Site Description

Site ID: RC15
Readington Township (Whitehouse Station), Hunterdon County
Stream Category: FW2-TM (Category 2, Trout maintenance waters)
Site monitors Rockaway Creek South Branch subwatershed (HUC: 02030105050100)
The site is located at the end of Nelson Street on New Jersey Water Supply Authority (NJWSA) property; please contact NJSWA before accessing this site.

What is being monitored at this site?

Water Quality Data

Each June, Raritan Headwaters scientists and volunteers visit 72 stream sites in the North and South Branch Raritan Watershed Region (WMA8) of New Jersey to collect data on the health of our streams.  Data collected includes a sample of benthic macroinvertebrates (used to calculate the High Gradient Macroinvertebrate Index;HGMI score), an assessment of the habitat in and around the stream, and chemical conditions in the water.  Chemical parameters include dissolved oxygen, phosphate, chloride, specific conductance, nitrate, turbidity, pH, and temperature. The HGMI is used by the NJ Department of Environmental Protection (NJDEP) and the US Environmental Protection Agency (USEPA) to determine if the site is meeting state and national water quality standards under the Clean Water Act. Click here to learn more about our stream monitoring program and water quality reports.

Site Data for RC15

Select a parameter below to view annual data. Hover over the chart to get more information.

Threats and Recommendations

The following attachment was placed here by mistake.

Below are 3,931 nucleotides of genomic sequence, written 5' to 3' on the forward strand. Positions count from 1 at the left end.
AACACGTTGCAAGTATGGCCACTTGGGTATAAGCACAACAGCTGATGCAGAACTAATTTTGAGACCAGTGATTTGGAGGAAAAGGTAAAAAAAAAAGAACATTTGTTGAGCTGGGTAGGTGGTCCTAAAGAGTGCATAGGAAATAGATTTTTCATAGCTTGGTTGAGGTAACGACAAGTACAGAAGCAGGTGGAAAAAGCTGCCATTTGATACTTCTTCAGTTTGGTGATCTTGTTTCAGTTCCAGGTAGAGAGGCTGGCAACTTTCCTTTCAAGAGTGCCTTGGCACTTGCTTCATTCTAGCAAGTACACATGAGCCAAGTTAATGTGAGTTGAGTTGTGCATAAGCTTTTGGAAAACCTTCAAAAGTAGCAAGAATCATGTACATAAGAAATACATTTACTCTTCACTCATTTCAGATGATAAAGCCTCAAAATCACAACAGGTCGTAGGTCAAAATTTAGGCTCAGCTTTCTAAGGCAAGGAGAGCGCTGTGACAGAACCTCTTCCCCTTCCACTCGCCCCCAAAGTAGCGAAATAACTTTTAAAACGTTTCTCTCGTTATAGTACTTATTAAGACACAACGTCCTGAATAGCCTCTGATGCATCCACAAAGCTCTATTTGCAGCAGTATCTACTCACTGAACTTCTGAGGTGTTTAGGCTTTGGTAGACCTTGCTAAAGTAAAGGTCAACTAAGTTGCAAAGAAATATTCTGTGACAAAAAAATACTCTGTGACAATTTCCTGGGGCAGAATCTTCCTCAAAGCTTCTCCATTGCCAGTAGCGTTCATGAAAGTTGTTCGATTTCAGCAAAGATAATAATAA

The HGMI at RC15 was found to be fair in 2019, which means it was biologically impaired. Because RC15 has been consistently impaired based on the HGMI for more than 2 years, it is part of our quarterly chemical monitoring program so that we can begin to identify and address the causes of impairment. This site is located within an agriculturally rich section of our watershed, which means that run off from farm fields as well as lack of riparian buffers are likely negatively impacting the water quality of this stream. The biggest water quality issues that we found at this site were high levels of bacteria and phosphates in the water. Most of the bacteria and anthropogenic phosphates in streams comes from stormwater run-off, wastewater treatment plants, and septic systems. High levels of nutrients such as phosphates and nitrates cause an overgrowth of bacteria and algae and eventually result in oxygen depletion.  More sustainable farming practices and keeping an intact riparian buffer may help to increase water quality in this stream. Bacteria levels peak after heavy rain events due to the sudden influx of nutrients and bacteria running off the land.




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